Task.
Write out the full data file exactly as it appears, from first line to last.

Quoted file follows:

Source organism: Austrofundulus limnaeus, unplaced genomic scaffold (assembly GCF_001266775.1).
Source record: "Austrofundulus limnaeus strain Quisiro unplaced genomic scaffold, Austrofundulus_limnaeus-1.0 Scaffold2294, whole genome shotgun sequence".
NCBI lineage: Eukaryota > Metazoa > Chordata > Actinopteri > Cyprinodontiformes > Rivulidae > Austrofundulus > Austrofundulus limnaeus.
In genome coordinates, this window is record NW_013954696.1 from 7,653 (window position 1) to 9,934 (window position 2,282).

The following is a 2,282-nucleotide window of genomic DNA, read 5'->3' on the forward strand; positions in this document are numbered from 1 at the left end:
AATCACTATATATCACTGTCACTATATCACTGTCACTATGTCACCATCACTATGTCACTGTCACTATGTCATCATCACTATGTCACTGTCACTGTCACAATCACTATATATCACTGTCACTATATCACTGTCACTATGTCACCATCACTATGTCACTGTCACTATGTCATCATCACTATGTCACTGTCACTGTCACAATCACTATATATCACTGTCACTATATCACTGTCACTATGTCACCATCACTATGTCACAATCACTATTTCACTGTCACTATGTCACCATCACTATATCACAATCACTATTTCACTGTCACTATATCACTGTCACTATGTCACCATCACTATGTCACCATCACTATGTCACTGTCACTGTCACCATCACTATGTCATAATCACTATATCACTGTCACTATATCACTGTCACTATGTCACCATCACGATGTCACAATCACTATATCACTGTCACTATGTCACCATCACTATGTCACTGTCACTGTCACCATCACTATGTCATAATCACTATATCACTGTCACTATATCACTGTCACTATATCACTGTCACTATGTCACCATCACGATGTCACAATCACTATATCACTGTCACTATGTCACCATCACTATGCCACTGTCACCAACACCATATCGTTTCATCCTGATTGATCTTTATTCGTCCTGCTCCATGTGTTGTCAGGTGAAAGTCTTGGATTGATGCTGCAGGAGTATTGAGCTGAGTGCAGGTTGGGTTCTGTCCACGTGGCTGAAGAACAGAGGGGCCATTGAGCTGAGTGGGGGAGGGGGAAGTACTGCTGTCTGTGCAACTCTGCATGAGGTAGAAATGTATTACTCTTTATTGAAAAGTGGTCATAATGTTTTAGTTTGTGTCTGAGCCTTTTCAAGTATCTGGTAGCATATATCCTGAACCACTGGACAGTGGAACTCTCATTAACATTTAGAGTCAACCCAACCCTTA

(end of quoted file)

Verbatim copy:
Source organism: Austrofundulus limnaeus, unplaced genomic scaffold (assembly GCF_001266775.1).
Source record: "Austrofundulus limnaeus strain Quisiro unplaced genomic scaffold, Austrofundulus_limnaeus-1.0 Scaffold2294, whole genome shotgun sequence".
NCBI lineage: Eukaryota > Metazoa > Chordata > Actinopteri > Cyprinodontiformes > Rivulidae > Austrofundulus > Austrofundulus limnaeus.
In genome coordinates, this window is record NW_013954696.1 from 7,653 (window position 1) to 9,934 (window position 2,282).

The following is a 2,282-nucleotide window of genomic DNA, read 5'->3' on the forward strand; positions in this document are numbered from 1 at the left end:
AATCACTATATATCACTGTCACTATATCACTGTCACTATGTCACCATCACTATGTCACTGTCACTATGTCATCATCACTATGTCACTGTCACTGTCACAATCACTATATATCACTGTCACTATATCACTGTCACTATGTCACCATCACTATGTCACTGTCACTATGTCATCATCACTATGTCACTGTCACTGTCACAATCACTATATATCACTGTCACTATATCACTGTCACTATGTCACCATCACTATGTCACAATCACTATTTCACTGTCACTATGTCACCATCACTATATCACAATCACTATTTCACTGTCACTATATCACTGTCACTATGTCACCATCACTATGTCACCATCACTATGTCACTGTCACTGTCACCATCACTATGTCATAATCACTATATCACTGTCACTATATCACTGTCACTATGTCACCATCACGATGTCACAATCACTATATCACTGTCACTATGTCACCATCACTATGTCACTGTCACTGTCACCATCACTATGTCATAATCACTATATCACTGTCACTATATCACTGTCACTATATCACTGTCACTATGTCACCATCACGATGTCACAATCACTATATCACTGTCACTATGTCACCATCACTATGCCACTGTCACCAACACCATATCGTTTCATCCTGATTGATCTTTATTCGTCCTGCTCCATGTGTTGTCAGGTGAAAGTCTTGGATTGATGCTGCAGGAGTATTGAGCTGAGTGCAGGTTGGGTTCTGTCCACGTGGCTGAAGAACAGAGGGGCCATTGAGCTGAGTGGGGGAGGGGGAAGTACTGCTGTCTGTGCAACTCTGCATGAGGTAGAAATGTATTACTCTTTATTGAAAAGTGGTCATAATGTTTTAGTTTGTGTCTGAGCCTTTTCAAGTATCTGGTAGCATATATCCTGAACCACTGGACAGTGGAACTCTCATTAACATTTAGAGTCAACCCAACCCTTA